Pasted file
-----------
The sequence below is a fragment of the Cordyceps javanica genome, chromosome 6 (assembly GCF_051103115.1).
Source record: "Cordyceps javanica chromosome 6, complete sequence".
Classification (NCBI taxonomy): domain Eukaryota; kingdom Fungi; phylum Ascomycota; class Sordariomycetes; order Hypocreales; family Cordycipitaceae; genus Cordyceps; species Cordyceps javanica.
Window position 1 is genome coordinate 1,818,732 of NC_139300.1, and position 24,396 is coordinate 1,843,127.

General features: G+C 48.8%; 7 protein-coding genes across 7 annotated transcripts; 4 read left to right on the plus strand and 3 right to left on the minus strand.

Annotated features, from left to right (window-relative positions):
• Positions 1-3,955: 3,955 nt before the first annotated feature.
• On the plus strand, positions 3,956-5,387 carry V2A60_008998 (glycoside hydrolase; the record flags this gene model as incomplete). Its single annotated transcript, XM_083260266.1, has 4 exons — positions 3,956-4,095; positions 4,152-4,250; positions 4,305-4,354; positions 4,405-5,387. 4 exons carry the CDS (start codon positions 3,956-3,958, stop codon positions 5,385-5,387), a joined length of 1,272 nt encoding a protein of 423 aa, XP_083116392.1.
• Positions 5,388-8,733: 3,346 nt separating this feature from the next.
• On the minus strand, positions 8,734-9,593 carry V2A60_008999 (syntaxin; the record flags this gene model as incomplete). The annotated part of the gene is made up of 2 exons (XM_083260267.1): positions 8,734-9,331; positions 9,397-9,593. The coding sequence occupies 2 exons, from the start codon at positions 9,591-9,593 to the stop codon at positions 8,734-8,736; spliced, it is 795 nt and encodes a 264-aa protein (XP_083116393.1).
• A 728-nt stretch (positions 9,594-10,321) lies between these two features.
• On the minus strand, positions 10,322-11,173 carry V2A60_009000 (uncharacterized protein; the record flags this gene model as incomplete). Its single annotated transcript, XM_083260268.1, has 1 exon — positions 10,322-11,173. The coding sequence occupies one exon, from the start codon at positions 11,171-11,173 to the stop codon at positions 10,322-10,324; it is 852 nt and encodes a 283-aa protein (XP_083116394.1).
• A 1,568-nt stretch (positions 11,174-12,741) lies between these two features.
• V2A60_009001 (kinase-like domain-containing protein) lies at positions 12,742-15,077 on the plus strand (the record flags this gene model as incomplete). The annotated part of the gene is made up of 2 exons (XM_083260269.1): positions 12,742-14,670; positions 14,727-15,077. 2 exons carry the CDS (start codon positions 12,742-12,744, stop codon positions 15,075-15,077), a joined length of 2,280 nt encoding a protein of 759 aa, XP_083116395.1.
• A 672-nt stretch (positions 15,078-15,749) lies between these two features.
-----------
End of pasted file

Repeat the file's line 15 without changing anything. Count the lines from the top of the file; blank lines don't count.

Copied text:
• A 672-nt stretch (positions 15,078-15,749) lies between these two features.